5.4LOWER URINARY TRACT: PROSTATIC DISEASE 5.4 LOWER URINARY TRACT: PROSTATIC DISEASE

Diseases of the prostate are rare in cats but are common in older dogs and all may present with similar histories and clinical signs:
Secondary complications include prostatitis (common in older dogs and one possible cause of intractable haematuria) and perineal rupture. It is important to differentiate benign hyperplasia (which is common) from prostate neoplasia (carcinoma) which is less common and life-threatening. Paraprostatic cysts are also seen occasionally and these may complicate the diagnosis. Radiography, ultrasound and physical examination are all useful diagnostic aids which can be further reinforced by prostatic washes or biopsy

If prostatic carcinoma is suspected, survey radiographs should be performed to identify evidence of metastatic spread, especially to the lungs, and also to bone and lymph nodes Surgical removal can be difficult but is successful in providing remission in some cases. Usually it is combined with castration. I have had some success with surgical excision and cryoon tissue that is difficult to resect locally.

For prostatic hyperplasia, castration with or without therapeutic agents such as stilboestrol is indicated. In old dogs that are an anaesthetic risk, medical treatment alone may be necessary.

Paraprostatic cysts (often there are more than one lying alongside the urinary bladder) are difficult to manage, there being no medical therapy, and surgical techniques such as excision and marsupialisation to provide permanent drainage being reported to have mixed success. I prefer to attempt surgical resection.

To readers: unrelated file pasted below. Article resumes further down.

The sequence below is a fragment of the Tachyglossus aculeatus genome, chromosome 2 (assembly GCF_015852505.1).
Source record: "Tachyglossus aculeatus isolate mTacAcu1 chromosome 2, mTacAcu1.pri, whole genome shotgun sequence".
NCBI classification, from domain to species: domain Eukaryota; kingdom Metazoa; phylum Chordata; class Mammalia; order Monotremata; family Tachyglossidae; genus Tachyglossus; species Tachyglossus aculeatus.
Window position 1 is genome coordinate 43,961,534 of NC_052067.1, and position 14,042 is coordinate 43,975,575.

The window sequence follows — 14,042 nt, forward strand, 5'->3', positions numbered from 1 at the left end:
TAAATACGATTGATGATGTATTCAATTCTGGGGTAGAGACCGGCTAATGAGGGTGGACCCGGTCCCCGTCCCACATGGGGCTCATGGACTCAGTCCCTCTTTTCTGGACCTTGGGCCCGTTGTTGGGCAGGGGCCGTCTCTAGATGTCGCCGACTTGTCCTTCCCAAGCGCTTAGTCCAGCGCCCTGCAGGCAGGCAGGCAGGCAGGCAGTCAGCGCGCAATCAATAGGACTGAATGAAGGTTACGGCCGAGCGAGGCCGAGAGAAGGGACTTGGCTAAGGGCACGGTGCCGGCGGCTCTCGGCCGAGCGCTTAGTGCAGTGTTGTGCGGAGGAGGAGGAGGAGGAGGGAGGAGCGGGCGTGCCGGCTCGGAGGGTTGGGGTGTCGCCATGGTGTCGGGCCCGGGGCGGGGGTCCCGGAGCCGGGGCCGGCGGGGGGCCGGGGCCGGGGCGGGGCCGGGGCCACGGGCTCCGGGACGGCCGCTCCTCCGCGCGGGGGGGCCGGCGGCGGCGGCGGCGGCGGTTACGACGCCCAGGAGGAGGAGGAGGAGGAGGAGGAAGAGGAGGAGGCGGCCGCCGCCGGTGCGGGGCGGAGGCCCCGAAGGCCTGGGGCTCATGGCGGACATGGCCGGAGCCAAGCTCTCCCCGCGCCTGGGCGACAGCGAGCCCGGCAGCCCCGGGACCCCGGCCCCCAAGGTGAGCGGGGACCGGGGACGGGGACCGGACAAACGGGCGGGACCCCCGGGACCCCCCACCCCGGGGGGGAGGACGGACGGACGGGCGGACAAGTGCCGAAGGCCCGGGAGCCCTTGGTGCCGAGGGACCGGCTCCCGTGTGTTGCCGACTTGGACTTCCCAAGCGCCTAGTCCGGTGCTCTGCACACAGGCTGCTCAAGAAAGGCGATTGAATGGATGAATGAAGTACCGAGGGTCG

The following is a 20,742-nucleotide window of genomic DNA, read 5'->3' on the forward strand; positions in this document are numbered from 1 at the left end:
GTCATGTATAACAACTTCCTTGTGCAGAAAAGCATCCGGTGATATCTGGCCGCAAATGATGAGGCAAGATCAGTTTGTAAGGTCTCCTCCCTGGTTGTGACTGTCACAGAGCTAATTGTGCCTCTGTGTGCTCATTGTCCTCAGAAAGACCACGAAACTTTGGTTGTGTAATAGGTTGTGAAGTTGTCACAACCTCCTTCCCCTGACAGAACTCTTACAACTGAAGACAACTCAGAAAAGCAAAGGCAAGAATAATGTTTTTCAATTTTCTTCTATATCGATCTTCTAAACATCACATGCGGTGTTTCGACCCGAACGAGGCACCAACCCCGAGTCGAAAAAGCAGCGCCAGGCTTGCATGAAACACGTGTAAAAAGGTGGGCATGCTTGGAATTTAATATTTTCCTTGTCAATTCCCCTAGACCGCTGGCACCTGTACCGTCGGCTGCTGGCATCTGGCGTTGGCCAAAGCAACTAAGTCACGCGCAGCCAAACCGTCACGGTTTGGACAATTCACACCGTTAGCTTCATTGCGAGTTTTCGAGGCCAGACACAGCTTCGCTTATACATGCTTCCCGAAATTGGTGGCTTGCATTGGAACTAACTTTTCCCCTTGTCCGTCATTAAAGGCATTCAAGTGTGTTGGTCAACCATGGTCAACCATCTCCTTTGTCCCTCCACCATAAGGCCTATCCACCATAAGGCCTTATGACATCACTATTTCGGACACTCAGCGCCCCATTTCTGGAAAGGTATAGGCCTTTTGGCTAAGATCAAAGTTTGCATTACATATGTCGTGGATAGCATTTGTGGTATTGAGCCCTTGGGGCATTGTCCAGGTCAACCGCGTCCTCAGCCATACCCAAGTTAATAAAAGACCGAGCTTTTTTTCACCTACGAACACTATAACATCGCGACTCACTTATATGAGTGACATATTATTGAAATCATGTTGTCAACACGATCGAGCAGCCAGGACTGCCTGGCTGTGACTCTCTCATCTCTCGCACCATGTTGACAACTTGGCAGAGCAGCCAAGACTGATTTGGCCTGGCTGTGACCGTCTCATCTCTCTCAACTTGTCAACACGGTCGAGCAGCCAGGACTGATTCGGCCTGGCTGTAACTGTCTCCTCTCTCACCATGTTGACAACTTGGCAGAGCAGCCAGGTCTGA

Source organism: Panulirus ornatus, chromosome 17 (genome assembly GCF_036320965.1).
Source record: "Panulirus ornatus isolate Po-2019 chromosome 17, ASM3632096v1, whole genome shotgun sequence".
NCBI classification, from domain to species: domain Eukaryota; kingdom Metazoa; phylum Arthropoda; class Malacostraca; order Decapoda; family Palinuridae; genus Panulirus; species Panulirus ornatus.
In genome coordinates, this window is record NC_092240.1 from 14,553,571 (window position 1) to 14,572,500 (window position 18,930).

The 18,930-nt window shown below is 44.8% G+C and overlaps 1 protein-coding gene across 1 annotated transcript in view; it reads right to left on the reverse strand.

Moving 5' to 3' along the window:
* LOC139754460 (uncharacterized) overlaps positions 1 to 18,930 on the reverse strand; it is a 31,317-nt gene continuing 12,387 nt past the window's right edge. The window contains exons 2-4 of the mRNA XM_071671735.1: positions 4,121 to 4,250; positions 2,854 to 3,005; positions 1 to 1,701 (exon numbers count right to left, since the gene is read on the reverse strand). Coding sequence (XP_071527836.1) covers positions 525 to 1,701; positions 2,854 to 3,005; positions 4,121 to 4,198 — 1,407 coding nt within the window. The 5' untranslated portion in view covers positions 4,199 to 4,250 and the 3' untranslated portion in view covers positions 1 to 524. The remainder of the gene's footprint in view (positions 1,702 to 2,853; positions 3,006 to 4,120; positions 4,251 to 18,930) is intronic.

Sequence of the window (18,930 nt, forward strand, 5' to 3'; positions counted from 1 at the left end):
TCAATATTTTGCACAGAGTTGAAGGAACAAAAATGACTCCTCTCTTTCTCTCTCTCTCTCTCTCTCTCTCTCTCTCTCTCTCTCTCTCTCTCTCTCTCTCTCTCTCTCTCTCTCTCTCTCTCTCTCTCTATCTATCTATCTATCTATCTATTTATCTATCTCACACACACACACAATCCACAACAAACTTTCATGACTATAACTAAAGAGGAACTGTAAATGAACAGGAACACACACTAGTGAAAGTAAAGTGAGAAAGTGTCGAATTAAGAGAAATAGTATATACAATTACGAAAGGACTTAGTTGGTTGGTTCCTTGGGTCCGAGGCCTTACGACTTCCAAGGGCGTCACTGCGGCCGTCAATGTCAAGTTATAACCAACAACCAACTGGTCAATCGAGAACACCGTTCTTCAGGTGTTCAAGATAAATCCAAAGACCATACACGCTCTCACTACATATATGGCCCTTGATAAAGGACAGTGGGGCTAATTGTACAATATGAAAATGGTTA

Prostatitis can be difficult to treat and quite often antibiotic therapy has to be continued for 6-8 weeks. Ideally the antibiotic of choice will be based upon culture and sensitivity tests and it is important that the diagnostic laboratory test for sensitivity is based upon urine concentrations of the drug and not just the blood concentrations achieved. A history of chronic haematuria or urinary tract infection in male dogs should always suggest the possibility of prostatitis.

There are three main differential diagnoses of prostatic disorders in old dogs (see Table 5.2).

Other, less common, prostatic disorders include prostatic cysts and trauma. Aids to diagnosis include: